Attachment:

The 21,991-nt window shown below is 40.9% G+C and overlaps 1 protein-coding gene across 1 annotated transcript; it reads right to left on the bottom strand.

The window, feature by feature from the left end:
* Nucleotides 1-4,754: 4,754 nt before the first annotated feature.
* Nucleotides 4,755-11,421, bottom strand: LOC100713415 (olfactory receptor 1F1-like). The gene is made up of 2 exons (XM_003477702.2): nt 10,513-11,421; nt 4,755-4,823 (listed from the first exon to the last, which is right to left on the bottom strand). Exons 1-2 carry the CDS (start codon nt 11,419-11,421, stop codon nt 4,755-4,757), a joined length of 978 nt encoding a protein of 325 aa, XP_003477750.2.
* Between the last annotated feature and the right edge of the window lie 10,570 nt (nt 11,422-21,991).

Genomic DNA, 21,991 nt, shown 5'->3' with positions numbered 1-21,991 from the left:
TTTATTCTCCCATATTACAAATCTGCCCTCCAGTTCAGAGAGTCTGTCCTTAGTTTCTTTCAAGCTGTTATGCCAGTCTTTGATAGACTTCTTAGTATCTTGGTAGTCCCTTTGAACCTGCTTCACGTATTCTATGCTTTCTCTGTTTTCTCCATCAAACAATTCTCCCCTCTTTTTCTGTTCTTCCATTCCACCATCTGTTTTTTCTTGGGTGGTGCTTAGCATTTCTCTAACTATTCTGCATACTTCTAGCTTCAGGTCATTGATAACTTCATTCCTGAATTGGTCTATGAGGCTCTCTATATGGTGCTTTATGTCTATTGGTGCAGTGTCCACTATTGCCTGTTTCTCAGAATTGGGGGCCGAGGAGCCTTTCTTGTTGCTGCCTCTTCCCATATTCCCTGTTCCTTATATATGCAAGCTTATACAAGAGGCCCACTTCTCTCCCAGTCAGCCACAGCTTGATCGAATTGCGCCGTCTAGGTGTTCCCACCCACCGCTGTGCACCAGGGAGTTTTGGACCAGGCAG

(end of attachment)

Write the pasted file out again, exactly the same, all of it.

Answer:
The 21,991-nt window shown below is 40.9% G+C and overlaps 1 protein-coding gene across 1 annotated transcript; it reads right to left on the bottom strand.

The window, feature by feature from the left end:
* Nucleotides 1-4,754: 4,754 nt before the first annotated feature.
* Nucleotides 4,755-11,421, bottom strand: LOC100713415 (olfactory receptor 1F1-like). The gene is made up of 2 exons (XM_003477702.2): nt 10,513-11,421; nt 4,755-4,823 (listed from the first exon to the last, which is right to left on the bottom strand). Exons 1-2 carry the CDS (start codon nt 11,419-11,421, stop codon nt 4,755-4,757), a joined length of 978 nt encoding a protein of 325 aa, XP_003477750.2.
* Between the last annotated feature and the right edge of the window lie 10,570 nt (nt 11,422-21,991).

Genomic DNA, 21,991 nt, shown 5'->3' with positions numbered 1-21,991 from the left:
TTTATTCTCCCATATTACAAATCTGCCCTCCAGTTCAGAGAGTCTGTCCTTAGTTTCTTTCAAGCTGTTATGCCAGTCTTTGATAGACTTCTTAGTATCTTGGTAGTCCCTTTGAACCTGCTTCACGTATTCTATGCTTTCTCTGTTTTCTCCATCAAACAATTCTCCCCTCTTTTTCTGTTCTTCCATTCCACCATCTGTTTTTTCTTGGGTGGTGCTTAGCATTTCTCTAACTATTCTGCATACTTCTAGCTTCAGGTCATTGATAACTTCATTCCTGAATTGGTCTATGAGGCTCTCTATATGGTGCTTTATGTCTATTGGTGCAGTGTCCACTATTGCCTGTTTCTCAGAATTGGGGGCCGAGGAGCCTTTCTTGTTGCTGCCTCTTCCCATATTCCCTGTTCCTTATATATGCAAGCTTATACAAGAGGCCCACTTCTCTCCCAGTCAGCCACAGCTTGATCGAATTGCGCCGTCTAGGTGTTCCCACCCACCGCTGTGCACCAGGGAGTTTTGGACCAGGCAG